Video surveillance. MICHAEL PROBST/Press Association Images. All rights reserved.
Borders and infrastructure enable or disable the movement of humans and goods, data and money. Therefore, both sites catalyse the future of human togetherness – either fostering equality or aggravating inequality. Can the decisions about the control of movement, and thus about the future of society – that are often made behind closed doors – become a democratic project? Berliner Gazette and Volksbühne at Rosa Luxemburg Platz have invited activists, researchers, coders and journalists to search for answers at the BG Annual Conference, entitled TACIT FUTURES. It takes place in Berlin from 27 to 29 October, initiating discussions and collaborative processes tackling the democratic control of movement. Warming up for this event, Berliner Gazette’s Krystian Woznicki sat down with researcher Catarina Frois to talk hyper-security, video-surveillance and borders.
Krystian Woznicki: In your work you have been researching video surveillance, which nowadays has become omnipresent in private space and public space alike. A strong focus of most technologies in this sector lies on predicting futures moves: the analysis of (people's) movements (in particular) within a framework of patterns and a cybernetic approach that could be called 'killing the enemy in its future'. Allow us to pose some questions against this background: by which types of video surveillance do you see yourself and us as society most affected? Which types of video surveillance do you see being debated today, and which are largely neglected?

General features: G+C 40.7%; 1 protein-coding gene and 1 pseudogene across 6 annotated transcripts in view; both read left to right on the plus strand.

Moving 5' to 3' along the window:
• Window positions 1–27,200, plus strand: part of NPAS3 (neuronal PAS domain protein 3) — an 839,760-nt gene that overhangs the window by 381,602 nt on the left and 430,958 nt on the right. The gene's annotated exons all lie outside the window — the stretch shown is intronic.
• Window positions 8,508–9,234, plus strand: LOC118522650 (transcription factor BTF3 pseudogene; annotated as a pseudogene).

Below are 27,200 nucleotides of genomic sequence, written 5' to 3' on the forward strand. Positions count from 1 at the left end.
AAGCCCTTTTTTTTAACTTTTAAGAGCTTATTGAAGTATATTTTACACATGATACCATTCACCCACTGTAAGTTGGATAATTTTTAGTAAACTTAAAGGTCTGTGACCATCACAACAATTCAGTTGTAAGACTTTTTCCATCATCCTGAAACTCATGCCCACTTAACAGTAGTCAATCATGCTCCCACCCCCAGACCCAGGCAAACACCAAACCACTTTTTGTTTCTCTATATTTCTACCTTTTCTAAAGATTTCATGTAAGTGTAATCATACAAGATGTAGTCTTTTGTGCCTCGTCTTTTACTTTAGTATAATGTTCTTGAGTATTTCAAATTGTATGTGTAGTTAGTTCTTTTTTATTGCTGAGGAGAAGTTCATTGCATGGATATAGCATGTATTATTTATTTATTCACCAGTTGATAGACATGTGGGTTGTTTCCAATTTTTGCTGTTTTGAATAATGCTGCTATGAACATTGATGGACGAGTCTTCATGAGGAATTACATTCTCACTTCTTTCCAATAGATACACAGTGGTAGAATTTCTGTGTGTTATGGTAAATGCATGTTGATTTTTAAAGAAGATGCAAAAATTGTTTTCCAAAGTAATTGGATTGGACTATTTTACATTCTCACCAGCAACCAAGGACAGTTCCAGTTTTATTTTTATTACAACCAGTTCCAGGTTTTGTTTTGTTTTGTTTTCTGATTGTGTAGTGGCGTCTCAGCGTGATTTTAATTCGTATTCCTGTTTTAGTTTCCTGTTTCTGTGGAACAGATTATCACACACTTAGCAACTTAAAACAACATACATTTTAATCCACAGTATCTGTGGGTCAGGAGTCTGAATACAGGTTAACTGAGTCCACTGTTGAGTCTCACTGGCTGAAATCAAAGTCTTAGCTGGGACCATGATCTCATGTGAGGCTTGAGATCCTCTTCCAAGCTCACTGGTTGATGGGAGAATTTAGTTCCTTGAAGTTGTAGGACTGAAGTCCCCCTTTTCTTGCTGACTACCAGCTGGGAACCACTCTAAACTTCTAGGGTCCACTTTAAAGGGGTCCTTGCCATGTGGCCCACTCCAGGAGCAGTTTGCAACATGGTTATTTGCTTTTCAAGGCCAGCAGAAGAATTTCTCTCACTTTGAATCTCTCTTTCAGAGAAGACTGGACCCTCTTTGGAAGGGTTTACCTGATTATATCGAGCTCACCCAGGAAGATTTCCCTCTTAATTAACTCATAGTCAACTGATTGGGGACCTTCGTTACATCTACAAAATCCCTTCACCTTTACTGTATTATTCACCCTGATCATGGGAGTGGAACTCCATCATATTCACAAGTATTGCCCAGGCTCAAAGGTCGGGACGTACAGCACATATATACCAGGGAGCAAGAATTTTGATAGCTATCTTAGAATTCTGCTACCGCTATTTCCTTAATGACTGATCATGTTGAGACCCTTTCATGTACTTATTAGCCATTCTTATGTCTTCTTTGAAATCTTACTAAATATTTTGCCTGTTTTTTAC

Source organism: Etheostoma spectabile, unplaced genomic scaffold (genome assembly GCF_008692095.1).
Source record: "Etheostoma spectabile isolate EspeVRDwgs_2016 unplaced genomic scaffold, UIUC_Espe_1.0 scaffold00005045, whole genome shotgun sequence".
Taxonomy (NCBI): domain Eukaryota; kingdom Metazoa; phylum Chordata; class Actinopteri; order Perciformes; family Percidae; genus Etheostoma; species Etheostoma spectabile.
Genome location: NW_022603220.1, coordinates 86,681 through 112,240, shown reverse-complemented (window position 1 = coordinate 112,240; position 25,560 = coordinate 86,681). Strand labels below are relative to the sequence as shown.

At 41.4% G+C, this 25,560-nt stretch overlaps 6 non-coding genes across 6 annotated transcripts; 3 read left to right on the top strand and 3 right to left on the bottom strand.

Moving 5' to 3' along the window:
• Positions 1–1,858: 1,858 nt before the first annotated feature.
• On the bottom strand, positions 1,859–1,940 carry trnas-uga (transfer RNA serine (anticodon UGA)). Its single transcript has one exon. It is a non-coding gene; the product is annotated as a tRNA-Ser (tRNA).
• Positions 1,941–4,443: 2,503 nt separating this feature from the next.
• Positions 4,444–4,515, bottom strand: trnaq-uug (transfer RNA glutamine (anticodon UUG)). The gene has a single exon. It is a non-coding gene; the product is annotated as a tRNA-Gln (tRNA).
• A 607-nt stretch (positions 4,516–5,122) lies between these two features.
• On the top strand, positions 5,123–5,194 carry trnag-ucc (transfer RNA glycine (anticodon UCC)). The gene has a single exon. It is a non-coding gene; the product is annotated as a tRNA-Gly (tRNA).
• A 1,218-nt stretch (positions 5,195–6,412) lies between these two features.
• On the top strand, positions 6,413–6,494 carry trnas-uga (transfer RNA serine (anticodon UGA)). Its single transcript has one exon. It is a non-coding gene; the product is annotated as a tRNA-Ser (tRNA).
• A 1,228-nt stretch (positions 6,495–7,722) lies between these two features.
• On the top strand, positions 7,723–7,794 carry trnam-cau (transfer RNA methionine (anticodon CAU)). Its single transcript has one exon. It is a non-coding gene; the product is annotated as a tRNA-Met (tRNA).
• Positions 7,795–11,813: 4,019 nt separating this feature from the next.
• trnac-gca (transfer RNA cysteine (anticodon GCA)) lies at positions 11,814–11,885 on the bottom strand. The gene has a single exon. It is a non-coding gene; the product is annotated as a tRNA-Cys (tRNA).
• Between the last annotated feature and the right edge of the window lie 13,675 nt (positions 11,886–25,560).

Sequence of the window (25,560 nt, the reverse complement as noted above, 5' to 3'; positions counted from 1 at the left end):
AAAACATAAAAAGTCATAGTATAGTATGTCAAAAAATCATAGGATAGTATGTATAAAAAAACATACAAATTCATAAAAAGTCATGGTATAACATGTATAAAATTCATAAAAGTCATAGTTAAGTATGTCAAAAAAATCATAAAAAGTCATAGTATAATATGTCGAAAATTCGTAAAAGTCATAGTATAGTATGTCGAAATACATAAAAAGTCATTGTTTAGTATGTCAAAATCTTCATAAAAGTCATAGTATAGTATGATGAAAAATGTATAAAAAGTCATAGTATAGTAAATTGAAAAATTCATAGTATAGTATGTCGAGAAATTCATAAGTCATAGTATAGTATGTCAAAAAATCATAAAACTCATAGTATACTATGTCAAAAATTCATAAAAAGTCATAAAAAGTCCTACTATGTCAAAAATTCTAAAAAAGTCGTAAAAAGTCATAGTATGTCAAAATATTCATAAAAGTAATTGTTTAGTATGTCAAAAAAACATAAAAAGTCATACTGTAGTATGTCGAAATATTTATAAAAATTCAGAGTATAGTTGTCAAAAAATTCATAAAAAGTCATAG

While it’s undeniable that CCTV can be instrumental in aiding security forces... it is useless in predicting intentions or even detecting people's planning to harm others.
Catarina Frois: I think the problem of video surveillance, in terms of its preventive purpose, remains today the same as ever (and this applies equally to several other surveillance technologies): you can monitor movements and actions, but so far, you cannot control minds, i.e., while it’s undeniable that CCTV can be instrumental in aiding security forces to investigate and counteract more effectively after the fact, it is useless in predicting intentions or even detecting people´s planning to harm others. Video surveillance in closed environments, virtually omnipresent in today’s semi-public and private spaces – city streets, shops, banks, shopping centres, supermarkets, pharmacies, etc. – as well as video surveillance for traffic control or open areas (streets) are widespread in several major cities. Considering the unstable equilibrium upon which freedom and security are balanced, the current events recently witnessed, with terrorist attacks in various European cities, will only accentuate this enhancement and expansion of surveillance technologies in the name of the former, and consequently a constraint of the latter and a further strangling of the private sphere.
KW: How does video surveillance contribute to social sorting as well as discrimination and how does it infringe upon the mobility of people who are concerned by those forms of segregation?